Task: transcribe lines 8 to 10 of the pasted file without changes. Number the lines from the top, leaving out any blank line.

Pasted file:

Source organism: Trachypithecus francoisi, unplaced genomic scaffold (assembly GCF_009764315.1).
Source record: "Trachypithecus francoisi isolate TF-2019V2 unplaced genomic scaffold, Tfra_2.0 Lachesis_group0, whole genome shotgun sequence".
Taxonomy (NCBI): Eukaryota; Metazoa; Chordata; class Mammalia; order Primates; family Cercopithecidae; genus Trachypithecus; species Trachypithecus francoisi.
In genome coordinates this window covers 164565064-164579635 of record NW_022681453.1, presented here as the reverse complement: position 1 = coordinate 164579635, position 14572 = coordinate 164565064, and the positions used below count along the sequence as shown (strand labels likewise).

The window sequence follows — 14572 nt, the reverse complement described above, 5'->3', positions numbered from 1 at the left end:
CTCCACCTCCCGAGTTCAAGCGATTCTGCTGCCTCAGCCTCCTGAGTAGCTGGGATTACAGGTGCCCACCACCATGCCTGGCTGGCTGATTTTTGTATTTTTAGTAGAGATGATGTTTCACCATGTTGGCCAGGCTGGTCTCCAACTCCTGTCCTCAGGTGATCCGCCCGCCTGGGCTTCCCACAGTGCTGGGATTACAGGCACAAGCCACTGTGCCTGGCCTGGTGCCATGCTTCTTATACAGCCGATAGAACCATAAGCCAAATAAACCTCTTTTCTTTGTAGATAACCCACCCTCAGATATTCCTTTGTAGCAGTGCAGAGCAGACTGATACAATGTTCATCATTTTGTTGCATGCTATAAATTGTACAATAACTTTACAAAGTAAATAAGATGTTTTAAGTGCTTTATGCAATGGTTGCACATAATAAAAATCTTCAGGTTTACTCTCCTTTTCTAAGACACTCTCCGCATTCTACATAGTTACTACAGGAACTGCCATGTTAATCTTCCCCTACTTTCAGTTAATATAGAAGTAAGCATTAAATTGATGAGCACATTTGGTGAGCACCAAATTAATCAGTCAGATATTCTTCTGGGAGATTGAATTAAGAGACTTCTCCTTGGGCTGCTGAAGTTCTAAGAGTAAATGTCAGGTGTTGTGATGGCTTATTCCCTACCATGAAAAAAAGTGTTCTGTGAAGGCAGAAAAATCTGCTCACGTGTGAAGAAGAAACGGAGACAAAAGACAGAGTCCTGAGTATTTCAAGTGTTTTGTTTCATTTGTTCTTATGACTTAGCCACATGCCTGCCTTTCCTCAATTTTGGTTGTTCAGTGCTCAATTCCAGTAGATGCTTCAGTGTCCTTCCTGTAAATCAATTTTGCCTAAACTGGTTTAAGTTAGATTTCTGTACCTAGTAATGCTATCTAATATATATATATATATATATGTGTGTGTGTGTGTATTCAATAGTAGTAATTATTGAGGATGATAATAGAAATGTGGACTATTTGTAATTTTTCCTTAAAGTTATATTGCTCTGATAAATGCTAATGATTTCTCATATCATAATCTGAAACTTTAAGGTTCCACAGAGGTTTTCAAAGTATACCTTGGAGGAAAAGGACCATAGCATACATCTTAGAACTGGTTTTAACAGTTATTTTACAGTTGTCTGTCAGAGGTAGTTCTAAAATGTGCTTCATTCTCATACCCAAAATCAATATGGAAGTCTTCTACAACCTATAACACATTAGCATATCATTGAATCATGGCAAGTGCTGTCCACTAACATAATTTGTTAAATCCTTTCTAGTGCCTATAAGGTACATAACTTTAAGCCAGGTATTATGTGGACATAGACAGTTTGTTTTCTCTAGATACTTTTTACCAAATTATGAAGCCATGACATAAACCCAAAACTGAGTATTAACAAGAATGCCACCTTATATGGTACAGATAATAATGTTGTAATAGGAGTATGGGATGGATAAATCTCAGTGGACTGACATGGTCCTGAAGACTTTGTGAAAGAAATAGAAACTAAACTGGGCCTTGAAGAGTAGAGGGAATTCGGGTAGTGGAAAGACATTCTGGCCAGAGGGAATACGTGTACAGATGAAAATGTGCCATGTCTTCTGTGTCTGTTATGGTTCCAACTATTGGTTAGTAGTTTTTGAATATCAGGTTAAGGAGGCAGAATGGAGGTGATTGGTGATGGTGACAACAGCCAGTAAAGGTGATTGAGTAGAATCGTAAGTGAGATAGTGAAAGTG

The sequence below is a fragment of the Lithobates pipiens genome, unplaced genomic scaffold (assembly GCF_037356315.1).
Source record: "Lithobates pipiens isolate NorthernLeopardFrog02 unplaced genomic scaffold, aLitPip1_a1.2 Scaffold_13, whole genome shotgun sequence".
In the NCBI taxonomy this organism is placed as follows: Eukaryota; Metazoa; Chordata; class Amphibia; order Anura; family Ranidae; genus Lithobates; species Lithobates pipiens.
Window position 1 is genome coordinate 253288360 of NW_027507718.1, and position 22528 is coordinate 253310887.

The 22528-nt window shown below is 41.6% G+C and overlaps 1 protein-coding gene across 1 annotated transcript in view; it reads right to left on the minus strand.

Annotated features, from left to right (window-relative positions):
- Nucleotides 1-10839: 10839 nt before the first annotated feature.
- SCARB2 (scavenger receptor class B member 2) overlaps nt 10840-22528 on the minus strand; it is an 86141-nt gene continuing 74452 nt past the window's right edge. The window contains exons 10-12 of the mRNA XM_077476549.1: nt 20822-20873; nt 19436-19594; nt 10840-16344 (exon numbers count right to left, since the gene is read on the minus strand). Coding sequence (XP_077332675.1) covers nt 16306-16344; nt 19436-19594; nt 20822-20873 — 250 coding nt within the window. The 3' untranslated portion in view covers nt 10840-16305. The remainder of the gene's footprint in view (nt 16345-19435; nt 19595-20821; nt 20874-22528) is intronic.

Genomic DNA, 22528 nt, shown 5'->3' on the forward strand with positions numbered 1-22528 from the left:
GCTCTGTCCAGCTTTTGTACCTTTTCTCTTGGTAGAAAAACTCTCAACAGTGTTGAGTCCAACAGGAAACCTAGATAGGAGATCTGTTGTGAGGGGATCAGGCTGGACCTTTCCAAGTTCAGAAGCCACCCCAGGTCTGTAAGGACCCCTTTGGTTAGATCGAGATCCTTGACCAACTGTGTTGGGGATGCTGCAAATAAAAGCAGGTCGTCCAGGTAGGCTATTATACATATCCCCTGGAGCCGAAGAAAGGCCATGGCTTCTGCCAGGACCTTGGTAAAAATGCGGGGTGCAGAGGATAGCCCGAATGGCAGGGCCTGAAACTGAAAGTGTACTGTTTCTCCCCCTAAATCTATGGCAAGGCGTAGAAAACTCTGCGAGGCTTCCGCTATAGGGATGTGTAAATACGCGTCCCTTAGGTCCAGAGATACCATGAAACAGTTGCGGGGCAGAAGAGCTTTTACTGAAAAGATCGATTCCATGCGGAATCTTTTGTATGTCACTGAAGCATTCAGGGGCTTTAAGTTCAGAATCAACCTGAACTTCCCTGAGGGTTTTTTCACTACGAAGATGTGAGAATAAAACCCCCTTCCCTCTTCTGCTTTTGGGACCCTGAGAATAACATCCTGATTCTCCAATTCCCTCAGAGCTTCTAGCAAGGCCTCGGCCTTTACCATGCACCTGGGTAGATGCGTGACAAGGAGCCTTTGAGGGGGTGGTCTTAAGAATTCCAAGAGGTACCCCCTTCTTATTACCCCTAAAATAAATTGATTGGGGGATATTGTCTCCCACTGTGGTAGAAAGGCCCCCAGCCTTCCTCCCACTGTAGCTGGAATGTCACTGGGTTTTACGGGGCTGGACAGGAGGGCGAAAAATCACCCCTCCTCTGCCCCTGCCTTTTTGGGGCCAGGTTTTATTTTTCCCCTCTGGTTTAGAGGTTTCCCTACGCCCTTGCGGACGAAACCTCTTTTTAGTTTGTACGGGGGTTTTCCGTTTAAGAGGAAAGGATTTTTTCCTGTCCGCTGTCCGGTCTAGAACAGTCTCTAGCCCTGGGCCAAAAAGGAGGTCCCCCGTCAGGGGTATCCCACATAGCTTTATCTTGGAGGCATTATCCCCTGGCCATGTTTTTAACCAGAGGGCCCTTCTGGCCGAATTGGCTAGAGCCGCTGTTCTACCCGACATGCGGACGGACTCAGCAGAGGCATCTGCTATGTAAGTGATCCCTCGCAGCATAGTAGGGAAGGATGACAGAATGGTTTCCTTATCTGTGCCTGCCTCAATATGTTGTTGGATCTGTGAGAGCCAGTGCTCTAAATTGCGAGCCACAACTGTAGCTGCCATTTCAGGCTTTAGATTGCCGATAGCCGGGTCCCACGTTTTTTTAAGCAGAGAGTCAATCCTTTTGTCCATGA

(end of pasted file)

Source record: "Lithobates pipiens isolate NorthernLeopardFrog02 unplaced genomic scaffold, aLitPip1_a1.2 Scaffold_13, whole genome shotgun sequence".
In the NCBI taxonomy this organism is placed as follows: Eukaryota; Metazoa; Chordata; class Amphibia; order Anura; family Ranidae; genus Lithobates; species Lithobates pipiens.
Window position 1 is genome coordinate 253288360 of NW_027507718.1, and position 22528 is coordinate 253310887.